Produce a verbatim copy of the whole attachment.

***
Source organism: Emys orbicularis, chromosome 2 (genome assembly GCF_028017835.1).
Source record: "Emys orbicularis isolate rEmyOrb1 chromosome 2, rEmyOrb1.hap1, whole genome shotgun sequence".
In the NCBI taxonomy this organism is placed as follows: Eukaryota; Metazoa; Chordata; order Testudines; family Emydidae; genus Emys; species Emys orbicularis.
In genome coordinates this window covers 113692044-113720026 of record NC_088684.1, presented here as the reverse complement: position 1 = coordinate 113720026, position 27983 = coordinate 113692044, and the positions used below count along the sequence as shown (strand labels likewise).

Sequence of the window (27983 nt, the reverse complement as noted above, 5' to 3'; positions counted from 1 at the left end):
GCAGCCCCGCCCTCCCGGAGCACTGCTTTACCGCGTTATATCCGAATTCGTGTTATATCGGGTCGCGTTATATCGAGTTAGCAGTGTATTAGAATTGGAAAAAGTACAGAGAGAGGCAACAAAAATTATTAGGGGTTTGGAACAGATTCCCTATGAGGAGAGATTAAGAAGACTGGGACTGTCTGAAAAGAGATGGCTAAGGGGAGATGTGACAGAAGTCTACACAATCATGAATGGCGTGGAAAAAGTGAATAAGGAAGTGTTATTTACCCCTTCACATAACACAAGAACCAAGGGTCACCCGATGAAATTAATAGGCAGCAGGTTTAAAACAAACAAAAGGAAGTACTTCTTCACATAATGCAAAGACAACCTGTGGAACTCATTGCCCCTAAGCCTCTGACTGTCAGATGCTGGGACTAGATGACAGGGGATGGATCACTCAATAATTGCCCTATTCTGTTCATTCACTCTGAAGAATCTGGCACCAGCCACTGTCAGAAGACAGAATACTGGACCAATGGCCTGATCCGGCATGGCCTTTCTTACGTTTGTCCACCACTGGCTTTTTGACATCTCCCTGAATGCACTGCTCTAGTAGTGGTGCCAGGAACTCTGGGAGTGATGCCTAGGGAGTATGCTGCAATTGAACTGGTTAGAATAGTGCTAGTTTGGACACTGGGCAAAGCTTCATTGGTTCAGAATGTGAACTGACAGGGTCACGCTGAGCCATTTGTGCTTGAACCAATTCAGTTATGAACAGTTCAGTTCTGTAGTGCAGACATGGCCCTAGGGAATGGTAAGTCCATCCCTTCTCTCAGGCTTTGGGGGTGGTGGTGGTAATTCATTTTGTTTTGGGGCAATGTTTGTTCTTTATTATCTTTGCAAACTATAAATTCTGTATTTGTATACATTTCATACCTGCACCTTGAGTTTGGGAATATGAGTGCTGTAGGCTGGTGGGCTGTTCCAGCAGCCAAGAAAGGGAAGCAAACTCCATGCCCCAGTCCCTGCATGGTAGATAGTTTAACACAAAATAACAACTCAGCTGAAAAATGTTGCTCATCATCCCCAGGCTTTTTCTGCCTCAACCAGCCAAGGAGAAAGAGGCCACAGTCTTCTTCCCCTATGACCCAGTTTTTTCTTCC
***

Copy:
Source organism: Emys orbicularis, chromosome 2 (genome assembly GCF_028017835.1).
Source record: "Emys orbicularis isolate rEmyOrb1 chromosome 2, rEmyOrb1.hap1, whole genome shotgun sequence".
In the NCBI taxonomy this organism is placed as follows: Eukaryota; Metazoa; Chordata; order Testudines; family Emydidae; genus Emys; species Emys orbicularis.
In genome coordinates this window covers 113692044-113720026 of record NC_088684.1, presented here as the reverse complement: position 1 = coordinate 113720026, position 27983 = coordinate 113692044, and the positions used below count along the sequence as shown (strand labels likewise).

Sequence of the window (27983 nt, the reverse complement as noted above, 5' to 3'; positions counted from 1 at the left end):
GCAGCCCCGCCCTCCCGGAGCACTGCTTTACCGCGTTATATCCGAATTCGTGTTATATCGGGTCGCGTTATATCGAGTTAGCAGTGTATTAGAATTGGAAAAAGTACAGAGAGAGGCAACAAAAATTATTAGGGGTTTGGAACAGATTCCCTATGAGGAGAGATTAAGAAGACTGGGACTGTCTGAAAAGAGATGGCTAAGGGGAGATGTGACAGAAGTCTACACAATCATGAATGGCGTGGAAAAAGTGAATAAGGAAGTGTTATTTACCCCTTCACATAACACAAGAACCAAGGGTCACCCGATGAAATTAATAGGCAGCAGGTTTAAAACAAACAAAAGGAAGTACTTCTTCACATAATGCAAAGACAACCTGTGGAACTCATTGCCCCTAAGCCTCTGACTGTCAGATGCTGGGACTAGATGACAGGGGATGGATCACTCAATAATTGCCCTATTCTGTTCATTCACTCTGAAGAATCTGGCACCAGCCACTGTCAGAAGACAGAATACTGGACCAATGGCCTGATCCGGCATGGCCTTTCTTACGTTTGTCCACCACTGGCTTTTTGACATCTCCCTGAATGCACTGCTCTAGTAGTGGTGCCAGGAACTCTGGGAGTGATGCCTAGGGAGTATGCTGCAATTGAACTGGTTAGAATAGTGCTAGTTTGGACACTGGGCAAAGCTTCATTGGTTCAGAATGTGAACTGACAGGGTCACGCTGAGCCATTTGTGCTTGAACCAATTCAGTTATGAACAGTTCAGTTCTGTAGTGCAGACATGGCCCTAGGGAATGGTAAGTCCATCCCTTCTCTCAGGCTTTGGGGGTGGTGGTGGTAATTCATTTTGTTTTGGGGCAATGTTTGTTCTTTATTATCTTTGCAAACTATAAATTCTGTATTTGTATACATTTCATACCTGCACCTTGAGTTTGGGAATATGAGTGCTGTAGGCTGGTGGGCTGTTCCAGCAGCCAAGAAAGGGAAGCAAACTCCATGCCCCAGTCCCTGCATGGTAGATAGTTTAACACAAAATAACAACTCAGCTGAAAAATGTTGCTCATCATCCCCAGGCTTTTTCTGCCTCAACCAGCCAAGGAGAAAGAGGCCACAGTCTTCTTCCCCTATGACCCAGTTTTTTCTTCC